Monday, August 3, 2009

Challah Bread -- The Best Bread for French Toast

Of all the breads I like to bake, Challah is my favorite. This is a Challah bread that uses both vanilla and honey to give it a subtly sweet flavor. Three-braid Challah is pretty common, and that's how I did this one. However, in future posts, we'll do some four-braid and six-braid styles as well.

Instead of making one large loaf, this week I made two smaller breads -- one to keep for us and another to give to my neighbor.

Sweet Honey Challah
4 1/2 C all-purpose flour, divided
1 tsp salt
1/4 C granulated sugar
1 1/2 tsp. active dry yeast
1 C warm whole milk (low-fat is ok, but do not use 1% or skim)
3 eggs (2 for dough, 1 for egg wash)
1/4 C olive oil + 2 tsp for greasing the bowl and egg wash
1/2 tsp pure vanilla extract
1 Tbsp honey (I prefer Orange Blossom, but clover honey works well, too)

In a large mixing bowl, combine 1 cup of flour, the yeast, sugar and salt. Add the warm milk, 2 eggs, 1/4 C olive oil, honey and vanilla. (Tip: spray your tablespoon with cooking spray before measuring the honey. That way, the honey won't stick to the spoon.) Using the whisk attachment, mix the ingredients for about 3 minutes. Add the remaining flour about 1 cup at a time. When the dough begins to be stiff, switch out the whisk attachment for the dough hook. Mix until all the flour is well incorporated and the dough is stiff.

Turn the dough out onto a lightly floured surface. Knead for 4 minutes. The dough is done when it's smooth and soft. Press your thumb into the dough. The thumb imprint should spring back out. This dough should be slightly firm - that will make for easier braiding later.

Grease a deep bowl with 1 tsp olive oil. Place dough into bowl and turn once to coat the dough. Cover with plastic wrap. Let dough rise at room temperature until doubled in size (about 1 1/2 to 2 hours).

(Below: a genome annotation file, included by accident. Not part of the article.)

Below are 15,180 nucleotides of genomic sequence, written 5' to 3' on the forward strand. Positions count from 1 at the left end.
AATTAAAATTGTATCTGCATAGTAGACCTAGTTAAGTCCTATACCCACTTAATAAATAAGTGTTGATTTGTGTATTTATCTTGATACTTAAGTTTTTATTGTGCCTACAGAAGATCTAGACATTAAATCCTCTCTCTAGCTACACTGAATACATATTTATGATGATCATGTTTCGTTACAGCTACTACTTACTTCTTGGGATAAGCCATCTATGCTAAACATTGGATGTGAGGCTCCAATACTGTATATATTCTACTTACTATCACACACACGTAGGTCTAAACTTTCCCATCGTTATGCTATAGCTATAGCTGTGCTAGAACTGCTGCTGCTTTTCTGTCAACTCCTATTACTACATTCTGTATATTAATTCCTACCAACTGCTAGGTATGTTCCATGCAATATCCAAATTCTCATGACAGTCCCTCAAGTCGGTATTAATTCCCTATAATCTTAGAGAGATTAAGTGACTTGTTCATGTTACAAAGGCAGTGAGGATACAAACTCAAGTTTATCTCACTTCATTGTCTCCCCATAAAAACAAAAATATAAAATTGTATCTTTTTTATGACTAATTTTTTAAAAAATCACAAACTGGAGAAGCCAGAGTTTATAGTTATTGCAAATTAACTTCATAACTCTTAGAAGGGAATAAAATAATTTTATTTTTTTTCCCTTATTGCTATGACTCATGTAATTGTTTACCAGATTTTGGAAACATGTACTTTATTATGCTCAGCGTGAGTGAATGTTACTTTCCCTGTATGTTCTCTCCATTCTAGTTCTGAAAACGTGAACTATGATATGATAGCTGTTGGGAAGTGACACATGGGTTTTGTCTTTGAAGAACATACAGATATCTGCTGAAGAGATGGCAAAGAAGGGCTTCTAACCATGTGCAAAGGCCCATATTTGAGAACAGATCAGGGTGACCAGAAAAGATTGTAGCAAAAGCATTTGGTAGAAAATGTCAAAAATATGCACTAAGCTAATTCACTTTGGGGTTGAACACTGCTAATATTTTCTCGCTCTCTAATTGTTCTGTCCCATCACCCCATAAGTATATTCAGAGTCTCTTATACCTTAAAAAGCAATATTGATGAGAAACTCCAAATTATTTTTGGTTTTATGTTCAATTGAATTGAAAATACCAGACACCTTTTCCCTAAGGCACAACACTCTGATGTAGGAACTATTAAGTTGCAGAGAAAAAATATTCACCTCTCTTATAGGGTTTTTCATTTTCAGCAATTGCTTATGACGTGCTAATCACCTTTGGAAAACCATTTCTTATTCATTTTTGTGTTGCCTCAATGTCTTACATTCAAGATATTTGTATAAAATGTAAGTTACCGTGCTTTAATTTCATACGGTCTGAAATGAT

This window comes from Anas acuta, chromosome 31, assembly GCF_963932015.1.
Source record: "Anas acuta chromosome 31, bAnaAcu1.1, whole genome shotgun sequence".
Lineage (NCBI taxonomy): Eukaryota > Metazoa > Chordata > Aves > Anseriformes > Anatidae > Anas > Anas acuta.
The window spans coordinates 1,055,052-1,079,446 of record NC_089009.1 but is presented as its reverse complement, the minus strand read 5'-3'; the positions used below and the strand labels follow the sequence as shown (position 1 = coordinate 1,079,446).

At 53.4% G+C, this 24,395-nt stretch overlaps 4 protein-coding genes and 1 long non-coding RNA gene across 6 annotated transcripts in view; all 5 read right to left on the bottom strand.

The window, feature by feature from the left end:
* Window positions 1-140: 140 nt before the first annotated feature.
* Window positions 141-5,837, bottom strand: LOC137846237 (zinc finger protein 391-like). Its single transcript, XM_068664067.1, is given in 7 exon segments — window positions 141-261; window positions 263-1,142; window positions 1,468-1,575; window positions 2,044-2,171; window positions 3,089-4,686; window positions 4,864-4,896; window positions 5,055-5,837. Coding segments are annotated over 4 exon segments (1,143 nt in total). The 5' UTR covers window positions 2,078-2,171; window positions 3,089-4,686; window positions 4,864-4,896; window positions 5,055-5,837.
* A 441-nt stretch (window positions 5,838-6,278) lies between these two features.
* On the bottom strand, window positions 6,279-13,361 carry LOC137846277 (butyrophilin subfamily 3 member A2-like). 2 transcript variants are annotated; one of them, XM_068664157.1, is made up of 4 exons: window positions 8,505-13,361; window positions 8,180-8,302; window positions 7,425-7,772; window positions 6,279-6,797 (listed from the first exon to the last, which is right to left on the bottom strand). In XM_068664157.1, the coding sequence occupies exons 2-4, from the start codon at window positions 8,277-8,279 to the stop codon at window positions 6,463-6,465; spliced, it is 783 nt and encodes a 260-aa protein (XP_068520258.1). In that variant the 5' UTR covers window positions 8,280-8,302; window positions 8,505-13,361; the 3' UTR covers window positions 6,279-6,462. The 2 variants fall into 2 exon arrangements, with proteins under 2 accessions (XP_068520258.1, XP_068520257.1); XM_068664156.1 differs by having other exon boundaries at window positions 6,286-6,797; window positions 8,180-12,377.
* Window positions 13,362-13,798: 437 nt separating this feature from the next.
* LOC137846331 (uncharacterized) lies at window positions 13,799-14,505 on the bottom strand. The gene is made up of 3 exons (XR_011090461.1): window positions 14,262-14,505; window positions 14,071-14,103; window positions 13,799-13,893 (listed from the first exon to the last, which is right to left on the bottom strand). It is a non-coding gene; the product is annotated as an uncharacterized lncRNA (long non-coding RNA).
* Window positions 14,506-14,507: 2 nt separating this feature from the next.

Line a baking sheet with parchment paper or lightly grease it with non-stick cooking spray.

When dough has risen, gently deflate it by pressing your fingers into it, then turn it out onto a lightly floured surface. Divide the dough into 3 equal portions. Roll each portion into a rope about 20 inches long. Be sure to make the middle of the strip slightly thinner than the ends for easier braiding. Lay the three ropes close together on the baking sheet. When doing a three-braid bread, I start braiding in the middle. So, working towards you, braid the lower half of the three ropes. Start with the outside ropes over the one in the center, left over the center, then right over the center, then left again, then right again until you get to the end of the ropes. Now turn the baking sheet around and do the same thing again, only this time move the outside ropes under the center one. Make sure you braid the ropes tightly so there are no spaces or gaps. When you finish, crimp the tapered ends together and tuck them under the loaf.

Cover the bread loosely with plastic wrap and let rise until doubled in bulk, about 40 minutes. Just before the rising is finished, preheat the oven to 350 degrees. Then whisk together 1 egg and 1 tsp of olive oil. Brush the dough with a thick layer of the egg mixture.

Place the dough in the oven and bake for 30-35 minutes or until the bread is a deep golden brown. When the bread is done, transfer it to a baking rack. Allow it to cool before slicing.

This bread is delicious as French toast. It's also wonderful warm with a little honey butter.

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